Within freshwater fishes, closely related species produce alarm cues that are chemically similar, leading to conserved antipredator responses. Similar conservation trends are predicted for species with geographically isolated populations. Here, we tested this hypothesis with the guppy (Poecilia reticulata Peters, 1859) from two populations within the Aripo River, Trinidad. Free-ranging guppies in the Lower Aripo (high-predation population) exhibited more risk-aversive inspection behaviour towards a fish predator model paired with the alarm cues of guppies collected from the same population versus a river water control. In comparison, when paired with the alarm cues of guppies from the Upper Aripo (low-predation population), the response was intermediate. In the laboratory, we tested Upper and Lower Aripo guppies to the alarm cues of the same or different Aripo River donors, Quaré River guppies (a high-predation population from a different drainage), or a water control. Both Upper and Lower Aripo River guppies exhibited the highest intensity response to donors from the same population and the lowest intensity response to Quaré River donors, with the response to different Aripo donors being intermediate. Collectively, these results demonstrate a trend of intraspecific conservation of chemical alarm cue production, leading to population-specific responses to conspecific cues.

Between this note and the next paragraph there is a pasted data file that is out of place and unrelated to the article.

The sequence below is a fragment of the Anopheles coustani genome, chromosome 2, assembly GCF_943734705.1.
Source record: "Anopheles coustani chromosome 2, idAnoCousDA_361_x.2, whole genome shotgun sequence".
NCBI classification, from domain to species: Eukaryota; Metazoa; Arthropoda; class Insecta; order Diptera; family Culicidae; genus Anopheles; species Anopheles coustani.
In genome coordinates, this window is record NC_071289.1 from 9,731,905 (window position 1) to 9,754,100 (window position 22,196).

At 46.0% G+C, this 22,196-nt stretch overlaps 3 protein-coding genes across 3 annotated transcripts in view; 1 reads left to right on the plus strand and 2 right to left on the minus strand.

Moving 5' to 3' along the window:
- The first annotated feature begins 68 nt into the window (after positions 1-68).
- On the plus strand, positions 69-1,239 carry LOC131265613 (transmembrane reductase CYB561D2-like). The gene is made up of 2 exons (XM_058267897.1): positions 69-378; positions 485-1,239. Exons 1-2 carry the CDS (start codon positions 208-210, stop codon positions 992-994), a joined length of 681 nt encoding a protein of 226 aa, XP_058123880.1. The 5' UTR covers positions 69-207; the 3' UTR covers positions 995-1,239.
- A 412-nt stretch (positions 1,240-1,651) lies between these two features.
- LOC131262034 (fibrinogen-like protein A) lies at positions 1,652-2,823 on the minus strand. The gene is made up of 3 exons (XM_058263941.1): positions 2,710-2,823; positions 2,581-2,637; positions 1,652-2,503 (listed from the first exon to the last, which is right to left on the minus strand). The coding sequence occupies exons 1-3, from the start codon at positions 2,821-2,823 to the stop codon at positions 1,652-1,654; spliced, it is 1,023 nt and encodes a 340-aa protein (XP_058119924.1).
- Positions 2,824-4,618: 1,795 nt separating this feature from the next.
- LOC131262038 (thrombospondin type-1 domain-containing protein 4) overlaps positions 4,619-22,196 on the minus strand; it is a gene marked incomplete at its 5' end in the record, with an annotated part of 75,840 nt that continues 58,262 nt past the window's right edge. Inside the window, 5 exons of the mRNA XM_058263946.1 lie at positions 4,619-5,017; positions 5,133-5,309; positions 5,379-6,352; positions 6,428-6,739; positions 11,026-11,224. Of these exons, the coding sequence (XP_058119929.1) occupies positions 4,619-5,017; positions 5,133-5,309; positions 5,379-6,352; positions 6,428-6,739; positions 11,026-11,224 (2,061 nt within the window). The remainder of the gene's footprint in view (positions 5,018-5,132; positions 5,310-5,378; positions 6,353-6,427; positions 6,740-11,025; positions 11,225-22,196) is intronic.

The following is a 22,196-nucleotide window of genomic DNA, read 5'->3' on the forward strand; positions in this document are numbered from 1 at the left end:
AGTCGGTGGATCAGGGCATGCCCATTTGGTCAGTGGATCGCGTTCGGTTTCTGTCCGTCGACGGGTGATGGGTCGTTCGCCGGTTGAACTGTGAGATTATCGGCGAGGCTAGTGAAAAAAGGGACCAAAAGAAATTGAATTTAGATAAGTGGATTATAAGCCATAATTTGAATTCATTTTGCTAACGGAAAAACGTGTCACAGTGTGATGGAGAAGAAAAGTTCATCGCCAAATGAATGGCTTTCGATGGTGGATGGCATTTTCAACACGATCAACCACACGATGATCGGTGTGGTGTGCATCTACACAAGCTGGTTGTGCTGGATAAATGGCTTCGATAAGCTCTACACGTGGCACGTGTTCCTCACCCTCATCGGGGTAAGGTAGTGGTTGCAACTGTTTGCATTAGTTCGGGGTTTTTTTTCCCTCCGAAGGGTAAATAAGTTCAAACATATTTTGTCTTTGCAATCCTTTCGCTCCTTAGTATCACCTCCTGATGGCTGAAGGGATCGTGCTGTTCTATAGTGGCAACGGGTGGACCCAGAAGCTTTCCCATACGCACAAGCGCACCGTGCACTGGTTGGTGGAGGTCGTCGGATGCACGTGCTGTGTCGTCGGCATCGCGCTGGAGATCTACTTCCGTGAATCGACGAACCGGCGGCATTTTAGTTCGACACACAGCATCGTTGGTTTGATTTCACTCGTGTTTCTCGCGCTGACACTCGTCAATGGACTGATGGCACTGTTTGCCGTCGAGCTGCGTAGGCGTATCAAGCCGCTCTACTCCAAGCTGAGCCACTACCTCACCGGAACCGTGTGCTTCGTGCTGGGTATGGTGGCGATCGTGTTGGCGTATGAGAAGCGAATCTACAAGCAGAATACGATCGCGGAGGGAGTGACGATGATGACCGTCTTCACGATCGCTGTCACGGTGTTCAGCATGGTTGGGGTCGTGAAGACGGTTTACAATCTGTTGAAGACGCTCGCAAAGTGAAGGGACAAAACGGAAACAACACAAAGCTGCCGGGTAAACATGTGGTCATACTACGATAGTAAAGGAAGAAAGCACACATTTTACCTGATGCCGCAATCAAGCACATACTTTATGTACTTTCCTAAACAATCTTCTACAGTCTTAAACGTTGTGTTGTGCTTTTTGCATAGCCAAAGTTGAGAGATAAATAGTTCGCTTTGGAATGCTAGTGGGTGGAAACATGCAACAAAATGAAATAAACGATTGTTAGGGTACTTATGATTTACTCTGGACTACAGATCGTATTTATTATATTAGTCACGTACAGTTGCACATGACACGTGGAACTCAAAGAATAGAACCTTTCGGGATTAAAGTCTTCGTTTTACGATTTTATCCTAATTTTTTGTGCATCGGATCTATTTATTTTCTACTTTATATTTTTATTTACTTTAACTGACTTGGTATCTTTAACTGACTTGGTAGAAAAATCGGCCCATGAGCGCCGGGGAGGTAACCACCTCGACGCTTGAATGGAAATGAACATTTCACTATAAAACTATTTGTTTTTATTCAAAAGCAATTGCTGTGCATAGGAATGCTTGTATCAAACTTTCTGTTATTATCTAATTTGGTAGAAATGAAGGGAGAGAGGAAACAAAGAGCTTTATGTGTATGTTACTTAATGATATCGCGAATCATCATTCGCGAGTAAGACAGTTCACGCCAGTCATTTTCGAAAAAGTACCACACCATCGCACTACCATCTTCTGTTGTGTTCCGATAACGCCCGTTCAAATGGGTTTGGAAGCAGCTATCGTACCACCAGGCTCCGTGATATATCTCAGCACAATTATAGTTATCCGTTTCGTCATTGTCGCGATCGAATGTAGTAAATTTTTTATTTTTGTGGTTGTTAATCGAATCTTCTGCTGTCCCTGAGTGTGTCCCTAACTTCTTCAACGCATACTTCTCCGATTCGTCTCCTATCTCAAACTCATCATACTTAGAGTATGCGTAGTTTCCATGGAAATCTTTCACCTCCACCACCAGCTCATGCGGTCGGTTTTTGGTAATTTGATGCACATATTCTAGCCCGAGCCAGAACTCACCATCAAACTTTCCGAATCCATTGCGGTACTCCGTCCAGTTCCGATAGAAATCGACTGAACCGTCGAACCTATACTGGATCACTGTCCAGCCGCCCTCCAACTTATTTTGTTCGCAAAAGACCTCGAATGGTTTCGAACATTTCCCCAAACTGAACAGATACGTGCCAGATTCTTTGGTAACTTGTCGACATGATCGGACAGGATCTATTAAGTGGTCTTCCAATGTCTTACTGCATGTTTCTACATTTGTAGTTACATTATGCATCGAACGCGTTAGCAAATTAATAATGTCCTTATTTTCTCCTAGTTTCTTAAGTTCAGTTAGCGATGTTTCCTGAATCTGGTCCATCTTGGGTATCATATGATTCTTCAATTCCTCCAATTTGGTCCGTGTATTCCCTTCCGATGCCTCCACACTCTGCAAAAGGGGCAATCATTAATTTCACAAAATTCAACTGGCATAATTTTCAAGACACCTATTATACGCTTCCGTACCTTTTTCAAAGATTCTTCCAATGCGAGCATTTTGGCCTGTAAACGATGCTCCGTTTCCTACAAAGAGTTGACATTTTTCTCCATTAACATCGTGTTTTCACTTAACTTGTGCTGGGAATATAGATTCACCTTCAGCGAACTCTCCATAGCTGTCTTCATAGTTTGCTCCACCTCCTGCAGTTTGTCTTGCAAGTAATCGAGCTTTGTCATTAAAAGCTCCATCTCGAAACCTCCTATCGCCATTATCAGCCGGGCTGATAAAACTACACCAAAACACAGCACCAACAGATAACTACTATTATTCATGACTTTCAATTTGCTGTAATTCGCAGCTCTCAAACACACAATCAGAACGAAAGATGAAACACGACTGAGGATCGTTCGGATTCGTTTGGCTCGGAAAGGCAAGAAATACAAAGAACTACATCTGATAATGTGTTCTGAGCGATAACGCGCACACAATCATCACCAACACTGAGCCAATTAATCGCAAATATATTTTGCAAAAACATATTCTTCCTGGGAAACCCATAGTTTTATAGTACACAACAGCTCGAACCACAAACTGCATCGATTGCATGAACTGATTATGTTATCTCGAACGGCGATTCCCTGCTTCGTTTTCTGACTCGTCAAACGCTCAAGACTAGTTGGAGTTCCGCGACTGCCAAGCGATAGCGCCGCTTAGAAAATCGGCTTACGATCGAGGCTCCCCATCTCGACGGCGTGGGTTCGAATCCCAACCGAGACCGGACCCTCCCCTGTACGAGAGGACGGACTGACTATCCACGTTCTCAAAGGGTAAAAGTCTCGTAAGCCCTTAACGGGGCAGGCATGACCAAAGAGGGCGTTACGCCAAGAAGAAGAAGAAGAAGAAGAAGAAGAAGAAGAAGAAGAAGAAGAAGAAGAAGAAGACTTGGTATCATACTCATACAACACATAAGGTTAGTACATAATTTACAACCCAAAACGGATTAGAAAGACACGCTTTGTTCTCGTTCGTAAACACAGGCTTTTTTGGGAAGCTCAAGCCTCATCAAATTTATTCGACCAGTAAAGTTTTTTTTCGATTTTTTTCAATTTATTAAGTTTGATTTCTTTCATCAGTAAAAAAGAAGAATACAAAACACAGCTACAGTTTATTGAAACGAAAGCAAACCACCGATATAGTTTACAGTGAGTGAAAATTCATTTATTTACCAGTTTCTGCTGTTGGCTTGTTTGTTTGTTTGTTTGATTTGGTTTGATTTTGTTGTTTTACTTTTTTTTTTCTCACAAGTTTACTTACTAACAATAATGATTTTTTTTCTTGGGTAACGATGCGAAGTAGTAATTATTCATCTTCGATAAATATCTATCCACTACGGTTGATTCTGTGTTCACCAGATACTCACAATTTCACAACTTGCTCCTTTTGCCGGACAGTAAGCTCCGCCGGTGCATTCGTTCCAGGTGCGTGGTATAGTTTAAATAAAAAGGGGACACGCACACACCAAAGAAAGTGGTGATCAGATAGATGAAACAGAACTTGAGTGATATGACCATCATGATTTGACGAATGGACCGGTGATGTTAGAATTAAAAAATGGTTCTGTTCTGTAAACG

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Persistent URL dx.doi.org/10.1139/Z09-127
Journal Canadian Journal of Zoology
Brown, G.E. (Grant E.), Elvidge, C.K. (Chris K.), Macnaughton, C.J. (Camille J.), Ramnarine, I. (Indar), & Godin, J.-G.J. (2010). Cross-population responses to conspecific chemical alarm cues in wild Trinidadian guppies, Poecilia reticulata: Evidence for local conservation of cue production. Canadian Journal of Zoology, 88(2), 139–147. doi:10.1139/Z09-127